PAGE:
Bus Maker Foton Orders More Than 200 TM4 SUMO HD Systems

AUG 14 2014 BY MARK KANE 2

BLK bus with SUMO MD system

BLK bus with SUMO MD system

Canadian company TM4 has had a busy summer, as its Chinese joint-venture Prestolite E-Propulsion Systems (PEPS) received an order for more than 200 SUMO HD electric powertrains.

This multi-million dollar order comes from Foton, one of China’s largest bus manufacturers, which would like to use the SUMO HD in both the 12 meter and 18 meter bus configurations.

PEPS was established about two years ago with Prestolite Electric Beijing Limited.  Previously, in July got the company got its first volume order for more than 100 powertrains. Those were for SUMO HD and smaller SUMO MD units for BLK buses platforms of 6 and 8 meters.

All together PEPS will deliver more than 300 powertrains, but the company has capacity to produce over 10-times more annually in Beijing. Taking into consideration how well electric buses are selling these days in China, we believe that sooner or later they should be flooded by orders.

“Developed for performance and durability, the TM4 SUMO systems are optimized for medium-and heavy-duty electric and hybrid vehicles such as 6-18 meter buses, delivery trucks, shuttles, tow tractors and more. By allowing direct-drive operation, the TM4 SUMO systems reduce the powertrain’s complexity and cost, allowing for a simple, efficient and low-maintenance solution. A direct-drive system yields over 10% efficiency gains throughout the driving cycle, representing an equivalent gain in battery usage. Some of TM4 SUMO systems are offered with a double-ended shaft option, allowing for easy integration in many hybrid-electric powertrain architectures.”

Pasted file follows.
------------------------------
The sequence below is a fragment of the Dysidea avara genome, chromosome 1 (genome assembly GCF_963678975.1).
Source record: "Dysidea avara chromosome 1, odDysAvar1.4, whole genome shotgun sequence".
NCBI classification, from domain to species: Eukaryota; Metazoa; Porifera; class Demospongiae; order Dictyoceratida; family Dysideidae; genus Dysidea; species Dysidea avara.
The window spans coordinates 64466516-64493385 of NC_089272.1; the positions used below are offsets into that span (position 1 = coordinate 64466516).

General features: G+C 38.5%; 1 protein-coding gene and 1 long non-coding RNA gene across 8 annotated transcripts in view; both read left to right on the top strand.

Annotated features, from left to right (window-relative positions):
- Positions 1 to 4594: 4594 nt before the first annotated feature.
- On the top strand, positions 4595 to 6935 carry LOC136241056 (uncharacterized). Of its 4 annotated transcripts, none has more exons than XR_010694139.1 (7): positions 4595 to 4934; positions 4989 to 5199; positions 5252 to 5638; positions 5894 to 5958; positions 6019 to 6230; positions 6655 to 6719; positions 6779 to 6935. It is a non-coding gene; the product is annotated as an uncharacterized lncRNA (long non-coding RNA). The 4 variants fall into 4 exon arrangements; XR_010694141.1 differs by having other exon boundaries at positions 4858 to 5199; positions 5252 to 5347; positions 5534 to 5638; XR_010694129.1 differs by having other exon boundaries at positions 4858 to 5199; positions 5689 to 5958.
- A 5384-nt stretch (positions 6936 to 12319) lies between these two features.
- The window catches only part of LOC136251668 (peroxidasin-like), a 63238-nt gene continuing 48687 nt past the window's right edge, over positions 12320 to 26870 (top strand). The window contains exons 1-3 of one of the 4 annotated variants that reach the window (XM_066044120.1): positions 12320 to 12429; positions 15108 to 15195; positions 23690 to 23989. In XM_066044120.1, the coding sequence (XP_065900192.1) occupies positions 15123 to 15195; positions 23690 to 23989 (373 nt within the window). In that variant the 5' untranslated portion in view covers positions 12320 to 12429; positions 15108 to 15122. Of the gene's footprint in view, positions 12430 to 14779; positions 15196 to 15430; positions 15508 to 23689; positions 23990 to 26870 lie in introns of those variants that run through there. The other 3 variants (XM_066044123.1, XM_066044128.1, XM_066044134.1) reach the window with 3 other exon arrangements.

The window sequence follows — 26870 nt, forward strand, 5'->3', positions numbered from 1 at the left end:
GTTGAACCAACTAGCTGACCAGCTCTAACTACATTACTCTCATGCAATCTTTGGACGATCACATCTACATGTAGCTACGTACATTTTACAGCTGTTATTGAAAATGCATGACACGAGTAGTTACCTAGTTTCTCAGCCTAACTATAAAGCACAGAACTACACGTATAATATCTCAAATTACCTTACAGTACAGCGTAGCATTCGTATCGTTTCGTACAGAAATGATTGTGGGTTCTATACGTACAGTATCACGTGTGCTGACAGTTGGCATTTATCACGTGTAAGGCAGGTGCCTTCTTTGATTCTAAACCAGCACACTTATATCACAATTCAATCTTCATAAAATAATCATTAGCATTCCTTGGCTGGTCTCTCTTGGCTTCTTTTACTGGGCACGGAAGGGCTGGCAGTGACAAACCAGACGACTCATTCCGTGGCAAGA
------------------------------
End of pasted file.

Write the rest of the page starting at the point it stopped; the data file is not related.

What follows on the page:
Foton 18 meter buses to be equip with the SUMO HD systems

Foton 18 meter buses to be equip with the SUMO HD systems

Categories: Bus


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2 Comments on "Bus Maker Foton Orders More Than 200 TM4 SUMO HD Systems"

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How is it that we have all these electric buses? It is a little nonintuitive to have these massive battery-powered EVs. But I guess it does make some sense . . . they don’t travel at high speeds and they do a lot of stop & go driving that can benefit from electric propulsion. And I guess you can hide the high cost of batteries in a high-cost specialty vehicle like a bus.

The place these BEV busses go will be where government manadates it.

If you think about it 10 years from now, if tesla is right and batteries go down to $100/kwh, then Electric busses will be less expensive on 30% of the routes where they can provide the range with quick charging. PHEV busses may be the choice for the other routes, in countries where pollution matters. China is trying these things out, in the scheme of things it is not much money for a country with bus needs as big as china’s (20 million cars a year, 300 expensive busses don’t raise an eybrow).